New divorce directory helps couples to separate collaboratively

Image: Tavistock Relationships

Tavistock Relationships, the internationally renowned couple therapy charity, has published a new ‘Working Together Divorce & Separation Directory’, listing specialist organisations offering impartial support for couples who want to divorce collaboratively.

The new directory is being launched ahead of the new no fault divorce legislation coming into force from 6 April 2022, enabling couples to divorce without the need to cite blame.

Andrew Balfour, CEO of Tavistock Relationships, explains:

“Couple conflict is damaging to both parents and their children. Too many separating couples are ending up locked in conflict and turning to the family courts, because they can’t agree financial and childcare arrangements.

“Many couples want to work together, but are often set up from the start on a fractured and adversarial route, working against each other, rather than together towards a common goal. For most people, divorce is one of the most emotionally challenging experiences of their lives, with huge conflict and loss for everyone involved.  The new ‘No Fault’ divorce legislation gives us the opportunity to establish new ways of approaching this by reducing the conflict between divorcing partners as much as possible, rather than fuelling it, as the current fault-based system does.

“There are a range of organisations offering impartial separation and divorce support, to help couples to separate together, offering a less adversarial route to securing a settlement.  But there’s a lack of information about these services.  Our new ‘Working Together Divorce & Separation Directory’ aims to help separating couples find the help they need to manage the challenging process of divorce better, and help them to sustain a collaborative parenting relationship for the benefit of their children.”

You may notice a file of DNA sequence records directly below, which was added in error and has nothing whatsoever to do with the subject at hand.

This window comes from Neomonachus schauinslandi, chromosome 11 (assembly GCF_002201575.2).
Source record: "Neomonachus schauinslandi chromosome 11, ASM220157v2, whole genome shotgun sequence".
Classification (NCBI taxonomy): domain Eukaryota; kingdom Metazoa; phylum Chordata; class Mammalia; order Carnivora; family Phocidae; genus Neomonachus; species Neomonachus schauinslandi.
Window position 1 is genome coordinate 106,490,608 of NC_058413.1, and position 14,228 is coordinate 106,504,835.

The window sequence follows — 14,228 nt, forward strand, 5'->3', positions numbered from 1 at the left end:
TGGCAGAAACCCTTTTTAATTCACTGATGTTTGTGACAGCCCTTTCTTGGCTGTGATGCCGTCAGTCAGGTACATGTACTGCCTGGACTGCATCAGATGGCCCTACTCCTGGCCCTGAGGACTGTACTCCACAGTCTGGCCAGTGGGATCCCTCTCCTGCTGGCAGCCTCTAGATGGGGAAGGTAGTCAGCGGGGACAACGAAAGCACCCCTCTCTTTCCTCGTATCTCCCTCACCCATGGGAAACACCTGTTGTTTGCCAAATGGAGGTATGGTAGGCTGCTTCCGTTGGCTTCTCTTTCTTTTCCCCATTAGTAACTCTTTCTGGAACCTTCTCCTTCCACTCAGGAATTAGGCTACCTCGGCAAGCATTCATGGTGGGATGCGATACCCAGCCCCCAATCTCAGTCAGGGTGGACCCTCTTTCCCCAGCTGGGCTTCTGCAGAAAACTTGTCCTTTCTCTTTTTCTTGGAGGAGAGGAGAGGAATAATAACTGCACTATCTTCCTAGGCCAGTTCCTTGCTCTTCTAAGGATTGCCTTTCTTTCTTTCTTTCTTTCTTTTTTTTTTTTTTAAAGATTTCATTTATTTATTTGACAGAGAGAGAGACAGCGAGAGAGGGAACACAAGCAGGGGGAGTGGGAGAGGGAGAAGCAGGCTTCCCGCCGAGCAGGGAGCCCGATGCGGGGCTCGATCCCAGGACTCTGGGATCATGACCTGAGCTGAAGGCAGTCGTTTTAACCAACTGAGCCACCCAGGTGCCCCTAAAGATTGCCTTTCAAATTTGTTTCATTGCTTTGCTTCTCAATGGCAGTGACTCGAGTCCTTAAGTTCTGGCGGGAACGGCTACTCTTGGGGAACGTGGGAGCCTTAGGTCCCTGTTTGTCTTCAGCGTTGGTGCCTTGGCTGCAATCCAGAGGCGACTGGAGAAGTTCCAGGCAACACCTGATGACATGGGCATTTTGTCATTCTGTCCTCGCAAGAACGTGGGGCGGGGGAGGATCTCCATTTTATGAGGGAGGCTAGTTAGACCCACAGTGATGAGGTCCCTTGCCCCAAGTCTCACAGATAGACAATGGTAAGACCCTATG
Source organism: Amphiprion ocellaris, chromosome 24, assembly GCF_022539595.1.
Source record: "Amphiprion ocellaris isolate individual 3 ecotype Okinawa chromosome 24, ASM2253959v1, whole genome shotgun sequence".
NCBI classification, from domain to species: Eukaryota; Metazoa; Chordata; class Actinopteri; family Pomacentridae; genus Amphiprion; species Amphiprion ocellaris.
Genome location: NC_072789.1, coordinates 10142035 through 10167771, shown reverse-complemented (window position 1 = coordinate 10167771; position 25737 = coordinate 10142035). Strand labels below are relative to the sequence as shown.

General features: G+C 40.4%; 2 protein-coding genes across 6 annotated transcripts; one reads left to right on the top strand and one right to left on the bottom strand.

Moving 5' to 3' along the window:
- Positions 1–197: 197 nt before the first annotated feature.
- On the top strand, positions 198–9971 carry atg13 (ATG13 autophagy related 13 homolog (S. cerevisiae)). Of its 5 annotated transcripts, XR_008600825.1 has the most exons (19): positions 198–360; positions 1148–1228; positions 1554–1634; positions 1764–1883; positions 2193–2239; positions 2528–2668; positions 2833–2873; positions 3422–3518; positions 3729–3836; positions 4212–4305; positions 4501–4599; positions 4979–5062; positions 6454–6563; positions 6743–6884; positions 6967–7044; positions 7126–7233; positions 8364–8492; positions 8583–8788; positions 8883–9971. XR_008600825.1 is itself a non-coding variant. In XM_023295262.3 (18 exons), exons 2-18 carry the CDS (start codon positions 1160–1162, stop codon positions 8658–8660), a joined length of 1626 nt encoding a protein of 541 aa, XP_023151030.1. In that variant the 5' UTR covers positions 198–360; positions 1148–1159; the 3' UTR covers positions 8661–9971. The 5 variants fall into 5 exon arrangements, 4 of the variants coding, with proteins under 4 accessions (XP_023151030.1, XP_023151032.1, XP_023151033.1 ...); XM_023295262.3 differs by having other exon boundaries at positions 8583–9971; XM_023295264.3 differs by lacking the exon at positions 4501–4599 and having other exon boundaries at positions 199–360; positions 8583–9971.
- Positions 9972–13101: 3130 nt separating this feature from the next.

When seeking help to separate or divorce, couples are generally funnelled down two routes: to separate solicitors for legal advice; or to a shared mediator who is unable to give them legal advice. In cases where there are no safeguarding concerns, it is not generally in the best interests of children for their parents to seek recourse to the family court to address what are essentially emotional and relationship issues, rather than primarily legal ones.

Andrew Balfour, CEO of Tavistock Relationships, adds:

“There are many specialist organisations which offer impartial support to couples to work together through divorce. For instance, couples can access joint co-parenting support, separation counselling, joint legal advice from a lawyer they share, joint financial advice, joint actuarial advice and emotional and professional psychological help. Some of these services will require payment, while others can be accessed for free.

“Many couples, at the point of separation, are completely unaware these services exist. Our new Directory sign-posts couples towards services which encourage separating couples to view divorce as a joint endeavour, seeking the fairest outcome for their family as a whole, and to seek a settlement without the need to go to court.

“A ‘good divorce’ with constructive outcomes for the children, as well as the adults themselves, is not a myth.  I have witnessed this many times in my clinical work.  However, sadly, all too often the opposite is the case: and the divorce is simply a legal punctuation point in an ongoing, destructive and acrimonious battle in which the adult partners, and their children, remain trapped for years.”

To access Tavistock Relationships’ Working Together Divorce & Separation Directory (London), go to